Scotland’s Energy Efficiency Programme Consultation

The Scottish Government have issued a consultation on the ‘Energy efficiency and condition standards in private rented housing’

The Scottish Government are currently consulting on the two aspects of private rented housing in Scotland; firstly the ‘energy efficiency’ and secondly the ‘condition’ of the homes.

Elmhurst is delighted to see the consultation on the energy efficiency of private rented homes in Scotland. We are the largest accreditation scheme for Domestic Energy Assessors in Scotland, and we will be backing our members to produce the necessary information to help support Scottish tenants and landlords to live in warmer and more efficient homes. We are fully behind the Scottish Government in this consultation and will continue our excellent working relationship with the Government to ensure that the least energy efficient (coldest) homes in Scotland are adequately improved.

Scottish Government Overview:

Kelvin Stewart, Minister for Local Government and Housing states:

“Most private landlords are delivering homes to modern standards and many have voluntarily improved the energy efficiency of their tenants’ homes. They understand the need to keep their property in good condition, both for their investment and for the benefit of their tenants. However, it is entirely unfair that there are tenants living in some of the least energy efficient homes in Scotland, who therefore face higher energy bills and are at greater risk of being pushed into fuel poverty.

We are therefore seeking views on introducing a standard for the private rented sector. This will mean that tenants in the least efficient properties will, over time, be able to enjoy the same standard of accommodation as other tenants, making homes warmer and more affordable to heat. Our aspiration is to remove inadequate energy efficiency in properties as a driver of fuel poverty, and these minimum standards of energy efficiency will not only play an important role in helping deliver on our continued commitment to tackle fuel poverty, but also help meet Scotland’s world leading climate change targets.”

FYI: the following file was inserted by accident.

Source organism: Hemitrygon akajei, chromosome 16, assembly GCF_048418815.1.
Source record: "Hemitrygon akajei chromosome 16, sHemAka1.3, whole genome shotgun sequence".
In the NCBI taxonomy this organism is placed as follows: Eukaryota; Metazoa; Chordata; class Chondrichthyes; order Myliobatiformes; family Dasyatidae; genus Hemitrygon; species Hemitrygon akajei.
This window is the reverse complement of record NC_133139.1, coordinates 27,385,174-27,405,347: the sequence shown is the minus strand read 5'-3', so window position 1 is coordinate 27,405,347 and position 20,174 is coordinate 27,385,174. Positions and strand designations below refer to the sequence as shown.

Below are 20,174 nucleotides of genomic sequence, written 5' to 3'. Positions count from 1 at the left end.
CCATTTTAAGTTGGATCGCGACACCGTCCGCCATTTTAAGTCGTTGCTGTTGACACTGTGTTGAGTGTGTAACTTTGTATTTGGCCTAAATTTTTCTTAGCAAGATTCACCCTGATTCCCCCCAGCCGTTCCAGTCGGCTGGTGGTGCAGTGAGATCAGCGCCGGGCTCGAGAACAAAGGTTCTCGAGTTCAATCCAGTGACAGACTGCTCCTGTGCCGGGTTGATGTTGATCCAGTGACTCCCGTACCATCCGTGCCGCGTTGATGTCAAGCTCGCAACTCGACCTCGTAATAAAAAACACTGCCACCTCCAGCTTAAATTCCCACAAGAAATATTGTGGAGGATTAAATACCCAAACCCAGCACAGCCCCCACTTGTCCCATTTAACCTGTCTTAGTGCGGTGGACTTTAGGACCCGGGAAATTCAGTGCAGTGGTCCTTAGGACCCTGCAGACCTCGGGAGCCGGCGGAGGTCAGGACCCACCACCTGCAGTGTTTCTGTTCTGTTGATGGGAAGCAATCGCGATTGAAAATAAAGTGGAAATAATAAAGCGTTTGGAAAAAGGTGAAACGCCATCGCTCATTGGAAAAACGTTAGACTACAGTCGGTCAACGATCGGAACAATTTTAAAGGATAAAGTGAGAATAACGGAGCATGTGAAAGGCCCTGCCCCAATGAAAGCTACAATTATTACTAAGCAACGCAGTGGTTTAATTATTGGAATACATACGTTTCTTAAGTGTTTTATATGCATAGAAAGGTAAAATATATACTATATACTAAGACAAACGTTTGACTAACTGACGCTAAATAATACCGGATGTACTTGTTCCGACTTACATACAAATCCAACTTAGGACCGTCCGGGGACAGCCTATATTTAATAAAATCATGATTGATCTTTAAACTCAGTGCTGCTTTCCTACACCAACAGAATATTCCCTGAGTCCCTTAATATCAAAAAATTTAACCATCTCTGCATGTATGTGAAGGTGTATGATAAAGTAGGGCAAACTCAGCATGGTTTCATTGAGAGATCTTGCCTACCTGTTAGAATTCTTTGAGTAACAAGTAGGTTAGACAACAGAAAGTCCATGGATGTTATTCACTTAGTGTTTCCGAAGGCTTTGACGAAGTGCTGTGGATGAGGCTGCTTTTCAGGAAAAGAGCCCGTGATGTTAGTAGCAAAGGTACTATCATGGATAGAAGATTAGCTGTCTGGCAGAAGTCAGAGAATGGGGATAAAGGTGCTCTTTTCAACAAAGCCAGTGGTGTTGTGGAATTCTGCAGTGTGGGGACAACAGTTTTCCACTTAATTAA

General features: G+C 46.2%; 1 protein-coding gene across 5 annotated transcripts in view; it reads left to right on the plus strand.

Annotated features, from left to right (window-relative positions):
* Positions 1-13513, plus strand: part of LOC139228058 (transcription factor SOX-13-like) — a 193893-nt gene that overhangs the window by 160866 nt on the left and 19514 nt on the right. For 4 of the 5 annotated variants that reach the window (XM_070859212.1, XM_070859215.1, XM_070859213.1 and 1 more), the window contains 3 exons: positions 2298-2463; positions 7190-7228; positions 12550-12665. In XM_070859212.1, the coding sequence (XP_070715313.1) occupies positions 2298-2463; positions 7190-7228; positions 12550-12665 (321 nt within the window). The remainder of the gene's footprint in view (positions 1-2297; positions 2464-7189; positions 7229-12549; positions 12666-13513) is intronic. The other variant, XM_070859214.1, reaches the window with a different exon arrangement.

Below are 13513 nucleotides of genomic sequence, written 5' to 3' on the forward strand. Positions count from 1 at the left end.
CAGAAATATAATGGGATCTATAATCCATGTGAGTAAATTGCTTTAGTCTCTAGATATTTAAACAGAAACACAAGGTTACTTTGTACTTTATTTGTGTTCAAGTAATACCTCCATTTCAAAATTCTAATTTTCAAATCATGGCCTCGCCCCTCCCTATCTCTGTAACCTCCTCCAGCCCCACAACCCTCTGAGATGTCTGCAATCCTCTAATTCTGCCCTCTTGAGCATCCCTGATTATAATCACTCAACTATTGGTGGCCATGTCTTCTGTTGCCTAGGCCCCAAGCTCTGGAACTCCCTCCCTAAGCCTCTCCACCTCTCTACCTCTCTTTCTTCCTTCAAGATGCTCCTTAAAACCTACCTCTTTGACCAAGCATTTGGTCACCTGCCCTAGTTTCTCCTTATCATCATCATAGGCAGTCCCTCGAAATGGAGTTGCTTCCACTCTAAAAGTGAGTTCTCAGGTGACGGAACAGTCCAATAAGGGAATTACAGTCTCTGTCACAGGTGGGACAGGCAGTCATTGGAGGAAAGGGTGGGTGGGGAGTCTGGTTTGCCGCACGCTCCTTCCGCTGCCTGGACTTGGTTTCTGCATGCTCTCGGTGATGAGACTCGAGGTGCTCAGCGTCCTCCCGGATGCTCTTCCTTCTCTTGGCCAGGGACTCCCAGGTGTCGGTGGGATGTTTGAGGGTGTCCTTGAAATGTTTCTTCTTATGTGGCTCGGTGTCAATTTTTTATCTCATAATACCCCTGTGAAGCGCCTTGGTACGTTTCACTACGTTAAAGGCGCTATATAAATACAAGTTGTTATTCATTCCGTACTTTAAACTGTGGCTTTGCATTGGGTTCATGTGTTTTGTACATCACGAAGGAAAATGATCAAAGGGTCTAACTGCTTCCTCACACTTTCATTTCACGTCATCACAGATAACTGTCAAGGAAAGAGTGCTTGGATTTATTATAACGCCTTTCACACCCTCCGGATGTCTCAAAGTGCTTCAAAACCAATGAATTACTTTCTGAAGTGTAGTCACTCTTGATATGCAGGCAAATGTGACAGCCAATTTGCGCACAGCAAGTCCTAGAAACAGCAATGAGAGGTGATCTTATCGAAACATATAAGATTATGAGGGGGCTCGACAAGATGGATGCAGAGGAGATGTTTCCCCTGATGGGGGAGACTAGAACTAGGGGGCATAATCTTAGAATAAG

In Part 1, The Scottish Government state the following intentions through the consultation:

  • The standard will apply to privately rented properties covered by the repairing standard.
  • The standard will be based on the energy efficiency rating on the Energy Performance Certificate (EPC). The standard will be an EPC band E initially (affecting 30,000 properties), and will be raised to a band D over time (affecting a further 65,000 properties). We are also seeking views on raising the standard further.
  • Point of rental and backstop date: the standard will initially apply to properties where there is a change in tenancy, and then to all properties (known as the “backstop date”).
  • Meeting the initial standard of E: the standard will initially apply to properties where there is a change in tenancy after 1 April 2019. Where the EPC shows a band of F or G, the owner will need to have a minimum standards assessment carried out and lodged on the EPC register before renting out the property. The owner will have six months from the date of the assessment to carry out the work.
  • Backstop date: all properties covered by the repairing standard would need to meet the energy efficiency standard by 31 March 2022 (the “backstop date”). Where a property has an EPC of F or G (and has not already complied with the energy efficiency standard at a change in tenancy), the owner would need to have a minimum standards assessment carried out by 30 September 2021, allowing a six-month period to carry out the required improvements ahead of the backstop date.